Wednesday, January 30, 2008
I pass by the school and see the old green Range Rover, eternally parked on the street in front of the Wall of Ivy. Above, the weave of blackened steel cables twist together, bolted to the splintering poles with their loops and protrusions. Like me, they always lead somewhere, and tonight I am following them. Rounding a corner, the lights flicker on, great yellow globes suspended in the air, a harsh contrast to the fading light of the dull winter sky.
Following them along the curved concrete wall, I approach the underpass. A soft rumble crescendos to a thunderous roar, punctuated by the shriek of worn brakes or the groan of a downshifting truck. Paying no heed, I hesitantly step forward.
Dim lighting struggles to push back the growing darkness, black streaks of dirt and decay seem to fight back. Taking a deep breath, I stretch my arms out, almost able to touch both of the walls.
Hastily stepping forward, my foot falls echo in the claustrophobic space. Not able to see the end, what happens should I encounter another soul here? What if scenarios fill my head as I nervously look back over my shoulder. It grows quieter, the tunnel muffling the traffic to a low murmur, as if I am miles underground. The dripping of water fills the void as I continue this journey, and the exit grows nearer and nearer. The gentle murmur grows in intensity in tune, lending an intensity like the sound of the surf crashing on the beach as it draws ever closer.
I step out into pure blackness, the sun having set behind the hills. Suddenly, I hear a scraping sound to my right, and I turn in surprise. An old tired man edges his way down the ancient stairs, dragging a bag behind him. Looking down at me, his craggy features compliment his wizened face. Petrified, I stare at him in a mixture of fear and surprise – until I realize he is just as surprised as I to find ourselves not alone.
Muttering under his breath, he reaches the bottom of the stairs, heading into the tunnel from which I just came – the brilliance of the crystalline lights shining above in the towers on the hill, high out of reach.
I continue on.
I got home late tonight, after going to the theater with a friend. It’s a long walk back home, down First Avenue and over the barren overpass. Cars whizzed by as I dodged traffic to try to get home on time, but no matter – as I swung open the door I could already smell the cheap white wine, the half-empty bottle perched precariously on the kitchen counter. I noticed my mother’s flushed face, as if she was ready to pick a fight.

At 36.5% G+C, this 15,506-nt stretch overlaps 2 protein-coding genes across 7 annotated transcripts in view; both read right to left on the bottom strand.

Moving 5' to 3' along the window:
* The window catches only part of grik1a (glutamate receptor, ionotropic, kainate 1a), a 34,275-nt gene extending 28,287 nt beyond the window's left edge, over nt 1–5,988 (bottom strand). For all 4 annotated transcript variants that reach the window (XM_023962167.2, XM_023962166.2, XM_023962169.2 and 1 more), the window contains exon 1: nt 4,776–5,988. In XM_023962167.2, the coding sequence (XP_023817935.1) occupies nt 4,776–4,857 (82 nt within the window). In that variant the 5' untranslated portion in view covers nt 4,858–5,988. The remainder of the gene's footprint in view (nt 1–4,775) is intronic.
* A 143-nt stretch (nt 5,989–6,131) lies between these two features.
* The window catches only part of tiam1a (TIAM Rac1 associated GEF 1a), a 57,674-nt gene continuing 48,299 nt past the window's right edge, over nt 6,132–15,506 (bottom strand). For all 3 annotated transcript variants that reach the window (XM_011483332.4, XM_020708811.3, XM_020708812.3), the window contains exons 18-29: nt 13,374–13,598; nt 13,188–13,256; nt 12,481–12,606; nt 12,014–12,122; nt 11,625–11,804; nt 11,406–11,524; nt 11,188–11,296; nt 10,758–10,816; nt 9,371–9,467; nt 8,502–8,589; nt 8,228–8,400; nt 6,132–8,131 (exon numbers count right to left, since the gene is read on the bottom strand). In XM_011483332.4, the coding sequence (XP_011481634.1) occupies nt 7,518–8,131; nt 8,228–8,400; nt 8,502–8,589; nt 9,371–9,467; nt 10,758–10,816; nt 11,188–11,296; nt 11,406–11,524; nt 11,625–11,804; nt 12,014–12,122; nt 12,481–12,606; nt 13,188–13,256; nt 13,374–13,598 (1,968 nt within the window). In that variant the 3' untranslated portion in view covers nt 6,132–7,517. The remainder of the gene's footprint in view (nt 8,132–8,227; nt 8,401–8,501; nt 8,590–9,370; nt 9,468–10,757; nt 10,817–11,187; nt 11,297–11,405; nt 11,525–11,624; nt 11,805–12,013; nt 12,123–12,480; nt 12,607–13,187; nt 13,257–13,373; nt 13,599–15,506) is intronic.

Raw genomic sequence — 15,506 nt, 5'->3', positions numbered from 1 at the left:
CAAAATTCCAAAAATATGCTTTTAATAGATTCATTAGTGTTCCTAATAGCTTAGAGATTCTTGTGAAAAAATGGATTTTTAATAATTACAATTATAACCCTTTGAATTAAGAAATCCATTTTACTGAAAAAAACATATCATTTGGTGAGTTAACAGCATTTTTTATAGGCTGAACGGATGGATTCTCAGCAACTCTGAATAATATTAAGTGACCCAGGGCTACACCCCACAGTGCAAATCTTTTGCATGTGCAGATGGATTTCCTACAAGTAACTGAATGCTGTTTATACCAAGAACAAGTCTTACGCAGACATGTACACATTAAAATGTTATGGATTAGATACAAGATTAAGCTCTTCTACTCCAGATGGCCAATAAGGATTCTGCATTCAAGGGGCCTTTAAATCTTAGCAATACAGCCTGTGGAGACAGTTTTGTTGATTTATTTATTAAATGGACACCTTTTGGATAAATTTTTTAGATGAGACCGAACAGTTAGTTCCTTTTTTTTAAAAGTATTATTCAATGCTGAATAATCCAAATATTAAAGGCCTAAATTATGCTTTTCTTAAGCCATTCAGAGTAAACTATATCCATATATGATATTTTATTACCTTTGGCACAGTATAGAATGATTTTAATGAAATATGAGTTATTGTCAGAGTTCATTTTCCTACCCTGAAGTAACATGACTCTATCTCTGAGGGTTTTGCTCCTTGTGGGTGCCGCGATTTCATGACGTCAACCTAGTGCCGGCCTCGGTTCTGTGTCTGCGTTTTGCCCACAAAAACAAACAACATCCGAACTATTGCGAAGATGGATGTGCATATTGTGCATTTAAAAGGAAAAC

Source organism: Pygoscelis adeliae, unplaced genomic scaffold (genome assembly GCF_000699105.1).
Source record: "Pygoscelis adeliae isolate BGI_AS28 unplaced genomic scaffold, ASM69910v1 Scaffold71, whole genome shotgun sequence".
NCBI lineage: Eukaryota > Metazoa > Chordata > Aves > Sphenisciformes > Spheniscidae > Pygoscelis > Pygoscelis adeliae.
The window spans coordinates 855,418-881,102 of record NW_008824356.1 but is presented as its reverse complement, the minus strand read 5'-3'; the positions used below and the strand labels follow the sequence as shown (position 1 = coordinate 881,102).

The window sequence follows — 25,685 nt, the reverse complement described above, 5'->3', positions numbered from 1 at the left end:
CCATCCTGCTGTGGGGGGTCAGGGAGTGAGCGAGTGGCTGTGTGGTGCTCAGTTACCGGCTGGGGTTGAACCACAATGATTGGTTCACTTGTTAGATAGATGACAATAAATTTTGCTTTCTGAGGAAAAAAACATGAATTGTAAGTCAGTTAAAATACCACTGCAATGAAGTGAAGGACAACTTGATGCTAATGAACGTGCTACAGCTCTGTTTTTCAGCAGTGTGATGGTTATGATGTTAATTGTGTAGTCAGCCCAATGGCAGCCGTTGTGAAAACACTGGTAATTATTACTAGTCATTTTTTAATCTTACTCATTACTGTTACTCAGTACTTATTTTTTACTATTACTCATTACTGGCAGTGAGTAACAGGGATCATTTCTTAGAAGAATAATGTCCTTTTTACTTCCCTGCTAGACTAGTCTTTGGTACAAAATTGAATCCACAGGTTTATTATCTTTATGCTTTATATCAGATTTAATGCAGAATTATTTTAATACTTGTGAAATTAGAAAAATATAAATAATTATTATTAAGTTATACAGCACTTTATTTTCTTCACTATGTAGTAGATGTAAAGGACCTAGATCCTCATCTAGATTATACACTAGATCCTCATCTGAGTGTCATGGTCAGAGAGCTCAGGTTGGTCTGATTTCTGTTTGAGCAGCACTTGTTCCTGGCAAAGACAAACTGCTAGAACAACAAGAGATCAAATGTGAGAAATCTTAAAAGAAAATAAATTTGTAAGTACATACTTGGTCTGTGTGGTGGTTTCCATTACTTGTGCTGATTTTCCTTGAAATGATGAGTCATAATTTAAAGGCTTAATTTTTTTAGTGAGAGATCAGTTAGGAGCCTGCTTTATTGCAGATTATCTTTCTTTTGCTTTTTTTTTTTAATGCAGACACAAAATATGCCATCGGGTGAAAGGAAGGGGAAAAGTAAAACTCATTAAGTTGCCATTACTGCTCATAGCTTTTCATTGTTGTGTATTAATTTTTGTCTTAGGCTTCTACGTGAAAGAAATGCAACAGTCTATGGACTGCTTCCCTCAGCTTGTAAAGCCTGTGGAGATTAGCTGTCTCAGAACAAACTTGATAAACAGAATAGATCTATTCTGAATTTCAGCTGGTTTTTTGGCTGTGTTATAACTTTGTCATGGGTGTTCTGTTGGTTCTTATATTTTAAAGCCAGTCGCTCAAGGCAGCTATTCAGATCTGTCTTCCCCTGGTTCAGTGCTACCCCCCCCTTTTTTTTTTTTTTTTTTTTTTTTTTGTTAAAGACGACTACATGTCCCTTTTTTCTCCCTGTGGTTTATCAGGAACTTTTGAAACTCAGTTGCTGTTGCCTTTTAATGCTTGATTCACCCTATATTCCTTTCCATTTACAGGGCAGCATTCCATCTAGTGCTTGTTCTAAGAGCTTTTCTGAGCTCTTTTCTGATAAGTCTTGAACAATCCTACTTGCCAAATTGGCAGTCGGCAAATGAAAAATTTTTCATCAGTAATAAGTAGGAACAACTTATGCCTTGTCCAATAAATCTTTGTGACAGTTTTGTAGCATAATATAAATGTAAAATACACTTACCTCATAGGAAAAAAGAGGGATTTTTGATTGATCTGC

Tonight, however, I couldn’t take her distraught, drunken rants. I knew she was frantic, desperate for me to stay with her, but it was just too much for tonight. Dropping off my backpack, I skipped back out. Just up the street, a couple blocks to the north, was my favorite place, where the scraggly limbs of the trees arched overhead and the traffic drowned out my thoughts. I could get lost here, and I did. Frequently.
Sometimes I stayed until the sun set, and watched the moon rise over the hills, while the lights would come on, a million tiny flashes of brilliant light, without a sound. The cars hummed by, and I closed my eyes to rest.
Years have passed here, the green bounty of the trees and bushes thriving in the crispness of the damp air. Away, down towards the river, this rich organic softness gives way to the hard lines of the glass towers. Hard edged. Towering below me. As if through their own conceit they must mask the forest, river and hills beyond.
Looking down at the crumbling cement, I laugh.
I follow the power lines - Right. Left. Through the underpass, then by the old Cedarwood school. Children are playing in the school yard, their parents will soon be by to pick them up. I ease the car a few houses down and park. There it is. An old 1908 Foursquare, just as I had remembered it.
Tuesday, January 22, 2008
I spent most of my time avoiding my mother as much as possible. She worked downtown as a receptionist; she had to to be able to feed my sister and I. Unfortunately, it wasn’t enough to keep her away from the bottle, and she drank. A lot. She got angry a lot, and sometimes hit my sister and me. So I just stayed away… the streets of
After my father came back from the war, things were pretty strained. My parents fought a lot… and they eventually separated. That’s when I knew – I just had to get out, to escape from this town. I sometimes took the Greyhound up to visit my father in
After my sister got pregnant and moved to
I remember those last few years in
Monday, January 14, 2008
The South Portland Neighborhood Association website has an introductory walkthrough for those of you unwilling to wait for all of my journal entries.
The Oregon Historical Society is another excellent source of information, for those sleuths who are willing to part with the requisite eight clams' entrance fee. I'll see what kind of information I can drag out from yesteryear one of these days...